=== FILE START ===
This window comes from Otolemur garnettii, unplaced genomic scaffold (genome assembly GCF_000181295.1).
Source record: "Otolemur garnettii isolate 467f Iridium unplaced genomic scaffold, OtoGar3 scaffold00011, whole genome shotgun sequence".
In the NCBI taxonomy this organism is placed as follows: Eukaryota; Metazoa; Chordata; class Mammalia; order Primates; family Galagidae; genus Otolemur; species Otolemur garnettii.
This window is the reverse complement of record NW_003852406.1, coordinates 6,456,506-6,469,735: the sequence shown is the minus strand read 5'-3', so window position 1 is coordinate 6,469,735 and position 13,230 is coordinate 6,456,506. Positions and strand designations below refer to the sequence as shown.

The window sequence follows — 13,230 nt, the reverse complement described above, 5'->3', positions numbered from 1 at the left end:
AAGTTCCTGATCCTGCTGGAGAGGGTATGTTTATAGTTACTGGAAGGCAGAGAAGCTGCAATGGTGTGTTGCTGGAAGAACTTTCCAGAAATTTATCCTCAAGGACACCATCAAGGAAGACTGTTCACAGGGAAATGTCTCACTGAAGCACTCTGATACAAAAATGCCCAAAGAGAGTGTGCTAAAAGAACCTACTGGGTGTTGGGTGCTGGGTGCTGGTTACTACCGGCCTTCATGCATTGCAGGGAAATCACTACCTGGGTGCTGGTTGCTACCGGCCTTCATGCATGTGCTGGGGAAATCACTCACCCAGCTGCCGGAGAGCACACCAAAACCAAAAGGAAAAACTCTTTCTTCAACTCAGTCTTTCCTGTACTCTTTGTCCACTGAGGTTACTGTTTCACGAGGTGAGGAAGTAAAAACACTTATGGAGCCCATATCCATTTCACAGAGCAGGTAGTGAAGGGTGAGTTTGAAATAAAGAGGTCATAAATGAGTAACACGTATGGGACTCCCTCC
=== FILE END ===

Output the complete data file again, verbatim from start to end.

This window comes from Otolemur garnettii, unplaced genomic scaffold (genome assembly GCF_000181295.1).
Source record: "Otolemur garnettii isolate 467f Iridium unplaced genomic scaffold, OtoGar3 scaffold00011, whole genome shotgun sequence".
In the NCBI taxonomy this organism is placed as follows: Eukaryota; Metazoa; Chordata; class Mammalia; order Primates; family Galagidae; genus Otolemur; species Otolemur garnettii.
This window is the reverse complement of record NW_003852406.1, coordinates 6,456,506-6,469,735: the sequence shown is the minus strand read 5'-3', so window position 1 is coordinate 6,469,735 and position 13,230 is coordinate 6,456,506. Positions and strand designations below refer to the sequence as shown.

The window sequence follows — 13,230 nt, the reverse complement described above, 5'->3', positions numbered from 1 at the left end:
AAGTTCCTGATCCTGCTGGAGAGGGTATGTTTATAGTTACTGGAAGGCAGAGAAGCTGCAATGGTGTGTTGCTGGAAGAACTTTCCAGAAATTTATCCTCAAGGACACCATCAAGGAAGACTGTTCACAGGGAAATGTCTCACTGAAGCACTCTGATACAAAAATGCCCAAAGAGAGTGTGCTAAAAGAACCTACTGGGTGTTGGGTGCTGGGTGCTGGTTACTACCGGCCTTCATGCATTGCAGGGAAATCACTACCTGGGTGCTGGTTGCTACCGGCCTTCATGCATGTGCTGGGGAAATCACTCACCCAGCTGCCGGAGAGCACACCAAAACCAAAAGGAAAAACTCTTTCTTCAACTCAGTCTTTCCTGTACTCTTTGTCCACTGAGGTTACTGTTTCACGAGGTGAGGAAGTAAAAACACTTATGGAGCCCATATCCATTTCACAGAGCAGGTAGTGAAGGGTGAGTTTGAAATAAAGAGGTCATAAATGAGTAACACGTATGGGACTCCCTCC